Gay, conservative and embroiled in international politics, The GDR Complex offers an intimate portrait of a complex man. Join us at the next EXBlicks on Nov 7 at Lichtblick Kino.
Director Jochen Hick’s (The Good American, Out In East Berlin) latest documentary offers a compelling portrait Mario Röllig, a gay ex-GDR citizen whose affair with a West German politician and failed escape-attempt landed him three months in the Stasi’s infamous Hohenschönhausen prison. Twenty-five years on, Röllig is a CDU member touring around Germany and overseas giving educational talks about his experiences then and since. Hick, however, sees the whole affair as much more nuanced. Explore in depth (with Hick on hand) at our next instalment of EXBlicks on Monday, November 7, 8:30pm at Lichtblick Kino.
How did you come across Mario Röllig and his story?
I came across Mario when we made Out in East Berlin. He could have been one of the protagonists in that film but his story was so partcular and complex and dramatic, that I decided to keep it for later. And I did make a promise to Röllig that I would make a film with and about him. I knew it wouldn’t be an easy film but it was very much about trust. I told him I’d always be there and that he could be certain that if there’s something he didn’t want to show, we wouldn’t show it – for example he didn’t want us to contact his old lover in West Berlin and so we didn’t.
A lot of critics have praised The GDR Complex for your unheroic depiction of Röllig. Was this element of his character something that drew you to him?
I don’t he ever thought of himself as a hero. Everything just happened to him, he was never very political in the GDR – he just ran into it because he fell in love with this guy from West Berlin and he fell for this western lifestyle. At some point, because they [the Stasi] were always after him it became unbearable and he decided to leave but failed. I think his escape wasn’t well planned, as he explains in the film. He also admits that he was no hero while he was in prison, he gave some information about some people which he shouldn’t have done, which he also mentions in the film. So I don’t see him as a hero but as a very impressive character because he continually deals with a topic that I think others would just leave behind, and it’s important that someone talks about it.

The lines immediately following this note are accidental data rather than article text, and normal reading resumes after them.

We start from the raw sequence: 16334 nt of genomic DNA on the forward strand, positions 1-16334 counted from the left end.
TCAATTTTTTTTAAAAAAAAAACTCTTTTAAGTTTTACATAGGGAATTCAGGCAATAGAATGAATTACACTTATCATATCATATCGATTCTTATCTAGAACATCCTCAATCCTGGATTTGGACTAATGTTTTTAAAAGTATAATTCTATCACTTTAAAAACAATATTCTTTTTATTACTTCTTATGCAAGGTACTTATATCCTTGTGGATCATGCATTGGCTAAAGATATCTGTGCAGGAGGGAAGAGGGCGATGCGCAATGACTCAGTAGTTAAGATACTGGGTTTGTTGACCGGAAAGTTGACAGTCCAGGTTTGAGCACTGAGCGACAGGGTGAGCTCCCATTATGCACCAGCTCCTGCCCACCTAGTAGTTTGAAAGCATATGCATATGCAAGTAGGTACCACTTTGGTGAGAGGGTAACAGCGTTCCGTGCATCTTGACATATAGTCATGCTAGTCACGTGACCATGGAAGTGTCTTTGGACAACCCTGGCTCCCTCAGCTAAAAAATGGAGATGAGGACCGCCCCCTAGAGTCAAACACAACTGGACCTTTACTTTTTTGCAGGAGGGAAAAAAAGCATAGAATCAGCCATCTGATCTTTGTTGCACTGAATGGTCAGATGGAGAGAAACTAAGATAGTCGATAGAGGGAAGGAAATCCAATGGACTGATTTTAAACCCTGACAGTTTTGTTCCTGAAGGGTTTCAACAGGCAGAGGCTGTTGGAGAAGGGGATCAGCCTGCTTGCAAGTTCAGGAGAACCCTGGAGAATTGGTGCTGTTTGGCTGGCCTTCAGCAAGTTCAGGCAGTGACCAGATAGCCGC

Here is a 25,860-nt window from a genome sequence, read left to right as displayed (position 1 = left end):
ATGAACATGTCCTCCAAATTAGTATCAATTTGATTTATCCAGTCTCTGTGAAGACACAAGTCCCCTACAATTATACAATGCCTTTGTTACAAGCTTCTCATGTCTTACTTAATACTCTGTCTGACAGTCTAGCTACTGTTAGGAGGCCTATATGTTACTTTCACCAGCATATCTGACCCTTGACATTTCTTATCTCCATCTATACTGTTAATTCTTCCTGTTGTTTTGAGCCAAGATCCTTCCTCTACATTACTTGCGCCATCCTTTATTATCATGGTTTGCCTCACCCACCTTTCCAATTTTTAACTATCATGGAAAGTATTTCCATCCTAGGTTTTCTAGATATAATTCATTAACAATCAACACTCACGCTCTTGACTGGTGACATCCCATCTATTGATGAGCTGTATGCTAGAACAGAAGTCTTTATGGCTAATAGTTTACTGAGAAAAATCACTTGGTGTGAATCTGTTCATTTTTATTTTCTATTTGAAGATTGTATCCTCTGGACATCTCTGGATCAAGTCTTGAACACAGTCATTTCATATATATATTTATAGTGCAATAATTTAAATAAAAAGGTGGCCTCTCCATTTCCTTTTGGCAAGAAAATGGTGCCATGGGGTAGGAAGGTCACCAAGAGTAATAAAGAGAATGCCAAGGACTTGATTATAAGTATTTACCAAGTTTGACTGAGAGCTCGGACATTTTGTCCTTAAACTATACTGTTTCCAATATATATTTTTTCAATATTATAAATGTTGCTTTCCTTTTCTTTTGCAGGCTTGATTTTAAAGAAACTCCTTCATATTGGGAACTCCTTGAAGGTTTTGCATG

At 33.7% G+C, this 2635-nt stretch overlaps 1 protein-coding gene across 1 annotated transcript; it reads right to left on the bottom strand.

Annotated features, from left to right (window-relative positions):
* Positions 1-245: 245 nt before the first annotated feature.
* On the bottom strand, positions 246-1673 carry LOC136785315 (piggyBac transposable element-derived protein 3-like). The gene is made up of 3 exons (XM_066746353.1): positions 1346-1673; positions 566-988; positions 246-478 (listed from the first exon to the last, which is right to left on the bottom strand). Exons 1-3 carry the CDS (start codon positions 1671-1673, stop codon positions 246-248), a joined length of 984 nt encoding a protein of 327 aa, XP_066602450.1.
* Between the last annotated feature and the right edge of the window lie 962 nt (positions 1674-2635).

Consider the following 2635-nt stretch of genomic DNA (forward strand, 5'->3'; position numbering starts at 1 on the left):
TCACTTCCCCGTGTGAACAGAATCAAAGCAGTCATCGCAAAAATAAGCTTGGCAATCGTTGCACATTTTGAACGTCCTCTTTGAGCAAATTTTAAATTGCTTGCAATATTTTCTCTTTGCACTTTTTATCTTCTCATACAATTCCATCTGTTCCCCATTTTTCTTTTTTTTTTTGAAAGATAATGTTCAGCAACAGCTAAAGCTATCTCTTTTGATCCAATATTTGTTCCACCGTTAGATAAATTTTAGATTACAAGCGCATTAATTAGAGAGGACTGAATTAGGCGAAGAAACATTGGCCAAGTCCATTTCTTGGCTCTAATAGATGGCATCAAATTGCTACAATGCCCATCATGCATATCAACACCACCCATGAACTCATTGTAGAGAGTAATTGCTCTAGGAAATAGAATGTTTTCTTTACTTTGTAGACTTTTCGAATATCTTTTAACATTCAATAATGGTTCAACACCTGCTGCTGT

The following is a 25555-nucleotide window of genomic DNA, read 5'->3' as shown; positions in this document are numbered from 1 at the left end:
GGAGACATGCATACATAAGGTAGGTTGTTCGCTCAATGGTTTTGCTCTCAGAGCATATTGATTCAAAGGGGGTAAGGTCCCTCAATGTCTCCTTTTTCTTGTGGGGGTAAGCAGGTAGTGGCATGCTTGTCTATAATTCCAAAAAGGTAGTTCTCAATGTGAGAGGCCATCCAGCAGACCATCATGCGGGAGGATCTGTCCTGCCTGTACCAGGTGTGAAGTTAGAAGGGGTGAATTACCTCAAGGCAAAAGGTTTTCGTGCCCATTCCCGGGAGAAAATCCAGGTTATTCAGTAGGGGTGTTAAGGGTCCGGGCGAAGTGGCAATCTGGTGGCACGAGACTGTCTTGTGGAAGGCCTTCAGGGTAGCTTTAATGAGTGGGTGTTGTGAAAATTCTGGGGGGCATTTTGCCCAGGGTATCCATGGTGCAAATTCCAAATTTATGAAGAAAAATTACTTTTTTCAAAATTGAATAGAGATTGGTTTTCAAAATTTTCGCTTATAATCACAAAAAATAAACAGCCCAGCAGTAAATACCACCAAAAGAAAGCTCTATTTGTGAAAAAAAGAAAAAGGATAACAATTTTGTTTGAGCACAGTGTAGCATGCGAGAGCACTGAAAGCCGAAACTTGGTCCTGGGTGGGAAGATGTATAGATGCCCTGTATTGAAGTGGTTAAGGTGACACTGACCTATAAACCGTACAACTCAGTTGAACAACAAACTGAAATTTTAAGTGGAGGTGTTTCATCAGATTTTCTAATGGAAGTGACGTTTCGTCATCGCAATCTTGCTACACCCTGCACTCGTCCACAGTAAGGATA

The GDR Complex builds a very intimate but also very ambivalent portrait of Röllig…
I saw early on that Röllig was quite conservative and not really an intellectual, so what interested me is how do other people react to it? Do they criticise his way of looking at the GDR, his current way of life and our capitalist lifestyle? What’s also interesting is that Röllig will say things – criticisms of the GDR – that will make other people unhappy or uncomfortable, often because of their leftist political leanings or because they experienced the GDR differently. Sometimes you meet people — like at the reunion with Egon Krenz [the last General Secretary of the GDR] in the Junge Welt Buchladen, who have a very different view and show no compassion [for Röllig and others who were persecuted], or even attack him. I can understand why he gets on people’s nerves: he’s built his political worldview out of his personal experience – basically a questionable unadultered love for the capitalistic system.
You show how divided or at least diverse the Left is in Germany…
Yes, and they’re all fighting against each other. People on the left in the film don’t really talk about the GDR. Either they’re too young and they didn’t really experience it, or they just know that they wouldn’t be heard because the general and current media view of the GDR is that it was a dictatorship. But the main issue of the film is: how do people talk about the GDR 25 years since it’s collapsed? We’ve had a lot of films that were either very anti-GDR, or very nostalgic films – mostly unpolitical. There have been hundreds of victim films and now no one wants to watch another victim film. The interesting thing about Röllig is that he was only incarcerated for three months and although it [the persecution he experienced in the GDR] still plays a big role his life, he hasn’t let it take over, he’s found his way of dealing with it. Unlike people who spent say, eight years in Bautzen [prison] and were completely broken by the experience.